Android users do have a built-in option for anti-theft precautions, and it’s pretty simple to set up (no downloads or payment necessary, so there’s no excuse not to do this one). Head into your Settings menu, scroll down to the section titled “Permission,” and then hit “Security.” Then simply check the box next to “Android Device Manager.” You can now access your phone remotely from your regular Google account (through Gmail is the easiest way). This default option allows you to remotely lock, track, or wipe data. The upsides are that it’s free and easy; the downsides are that these functions are pretty basic. This means that you might want to opt for a better, third party option, such as one of the below.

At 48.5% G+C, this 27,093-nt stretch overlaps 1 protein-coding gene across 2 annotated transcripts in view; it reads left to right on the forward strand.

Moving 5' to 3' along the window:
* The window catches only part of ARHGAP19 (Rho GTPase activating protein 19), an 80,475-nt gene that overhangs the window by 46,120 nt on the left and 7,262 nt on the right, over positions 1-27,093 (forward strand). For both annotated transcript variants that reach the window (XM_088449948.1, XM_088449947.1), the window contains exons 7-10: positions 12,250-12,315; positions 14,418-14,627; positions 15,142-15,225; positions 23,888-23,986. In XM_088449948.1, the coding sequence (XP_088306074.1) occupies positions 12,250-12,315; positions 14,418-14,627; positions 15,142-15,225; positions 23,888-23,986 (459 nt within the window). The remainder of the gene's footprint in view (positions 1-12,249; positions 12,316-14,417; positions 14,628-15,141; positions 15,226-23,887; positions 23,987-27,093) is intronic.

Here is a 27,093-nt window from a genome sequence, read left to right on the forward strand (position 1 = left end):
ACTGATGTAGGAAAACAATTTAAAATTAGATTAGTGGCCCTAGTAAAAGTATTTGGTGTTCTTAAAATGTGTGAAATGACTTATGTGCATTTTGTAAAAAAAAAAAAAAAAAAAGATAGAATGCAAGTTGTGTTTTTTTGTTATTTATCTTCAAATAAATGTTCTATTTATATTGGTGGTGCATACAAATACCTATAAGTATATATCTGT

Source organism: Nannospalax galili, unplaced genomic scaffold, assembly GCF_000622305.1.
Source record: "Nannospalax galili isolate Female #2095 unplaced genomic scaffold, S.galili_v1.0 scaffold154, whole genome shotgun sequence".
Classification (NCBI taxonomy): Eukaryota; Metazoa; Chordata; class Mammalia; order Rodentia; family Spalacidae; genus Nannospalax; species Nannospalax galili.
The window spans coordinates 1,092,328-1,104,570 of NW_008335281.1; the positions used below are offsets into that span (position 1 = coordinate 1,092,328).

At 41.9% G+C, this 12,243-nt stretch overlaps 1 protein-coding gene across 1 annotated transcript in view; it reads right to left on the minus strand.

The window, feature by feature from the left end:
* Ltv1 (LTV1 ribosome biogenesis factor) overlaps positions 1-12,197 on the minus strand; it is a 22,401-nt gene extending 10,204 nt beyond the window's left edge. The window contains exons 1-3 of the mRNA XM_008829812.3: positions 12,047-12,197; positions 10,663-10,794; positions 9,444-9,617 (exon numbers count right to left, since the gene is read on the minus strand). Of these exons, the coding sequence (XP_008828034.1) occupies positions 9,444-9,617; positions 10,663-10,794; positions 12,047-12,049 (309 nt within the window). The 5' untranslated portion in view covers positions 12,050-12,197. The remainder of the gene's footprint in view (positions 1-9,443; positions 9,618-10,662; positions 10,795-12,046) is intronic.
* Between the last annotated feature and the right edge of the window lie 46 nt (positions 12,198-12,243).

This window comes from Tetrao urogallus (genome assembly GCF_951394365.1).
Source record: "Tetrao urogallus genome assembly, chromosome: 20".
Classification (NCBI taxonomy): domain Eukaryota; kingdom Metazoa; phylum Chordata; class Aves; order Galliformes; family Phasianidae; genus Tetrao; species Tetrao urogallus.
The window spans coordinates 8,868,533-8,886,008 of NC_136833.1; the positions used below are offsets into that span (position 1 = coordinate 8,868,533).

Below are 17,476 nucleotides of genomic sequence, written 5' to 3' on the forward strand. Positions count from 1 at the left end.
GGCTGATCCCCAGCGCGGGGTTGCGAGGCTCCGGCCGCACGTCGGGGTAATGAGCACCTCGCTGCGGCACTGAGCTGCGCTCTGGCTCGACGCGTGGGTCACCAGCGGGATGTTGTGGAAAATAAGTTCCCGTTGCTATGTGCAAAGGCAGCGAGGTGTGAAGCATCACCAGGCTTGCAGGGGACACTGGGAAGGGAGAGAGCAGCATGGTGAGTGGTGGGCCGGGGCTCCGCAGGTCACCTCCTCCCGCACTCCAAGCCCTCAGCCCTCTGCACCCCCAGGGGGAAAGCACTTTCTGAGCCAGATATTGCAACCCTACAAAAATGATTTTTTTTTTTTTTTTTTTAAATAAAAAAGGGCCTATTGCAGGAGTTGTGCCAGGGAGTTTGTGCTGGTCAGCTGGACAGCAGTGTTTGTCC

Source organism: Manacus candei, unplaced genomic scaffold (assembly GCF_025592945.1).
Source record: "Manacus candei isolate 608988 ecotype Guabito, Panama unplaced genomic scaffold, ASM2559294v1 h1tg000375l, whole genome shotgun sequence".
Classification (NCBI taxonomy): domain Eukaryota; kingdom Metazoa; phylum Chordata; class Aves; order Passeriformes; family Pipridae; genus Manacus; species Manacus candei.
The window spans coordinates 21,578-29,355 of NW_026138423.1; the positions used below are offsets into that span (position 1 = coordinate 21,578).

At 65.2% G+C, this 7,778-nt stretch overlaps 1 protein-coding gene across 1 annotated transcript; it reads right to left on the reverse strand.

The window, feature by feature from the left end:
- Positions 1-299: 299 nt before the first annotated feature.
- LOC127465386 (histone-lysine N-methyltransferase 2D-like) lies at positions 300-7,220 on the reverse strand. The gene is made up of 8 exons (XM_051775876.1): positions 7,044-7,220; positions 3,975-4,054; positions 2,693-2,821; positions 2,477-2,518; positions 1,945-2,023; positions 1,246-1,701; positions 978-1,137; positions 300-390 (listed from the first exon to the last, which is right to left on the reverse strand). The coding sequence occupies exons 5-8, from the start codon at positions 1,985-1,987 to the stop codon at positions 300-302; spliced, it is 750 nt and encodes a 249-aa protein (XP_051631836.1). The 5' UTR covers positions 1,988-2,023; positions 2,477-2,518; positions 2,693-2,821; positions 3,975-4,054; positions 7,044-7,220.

Prey

Prey is a very inclusive app that allows you to track not only your phone, but also tablets, laptops, and any other electronic device that you may have. Register your device into the app, and should it go missing head to the Prey website and mark it as lost. You will then be able to track or lock your device. Simple. But you can also send a message that will display on your phone’s lockscreen (we imagine something like “Give back my phone”…), make the phone sound a loud alarm, or even take photos with the phone that are then displayed on your PC (giving you a look at the criminal if nothing else).

You can also set up Prey with a “Control Zone” (ideally around your home or workplace), and you’ll receive a notification if your device leaves that zone. Prey is free, but a premium option allows you to add more Control Zones and devices.

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Lookout

Lookout is a great app, but it doesn’t top our list simply because the free version is very limited. Using the free version of Lookout lets you track your device and scan apps you download to see if they’re safe, which isn’t especially impressive.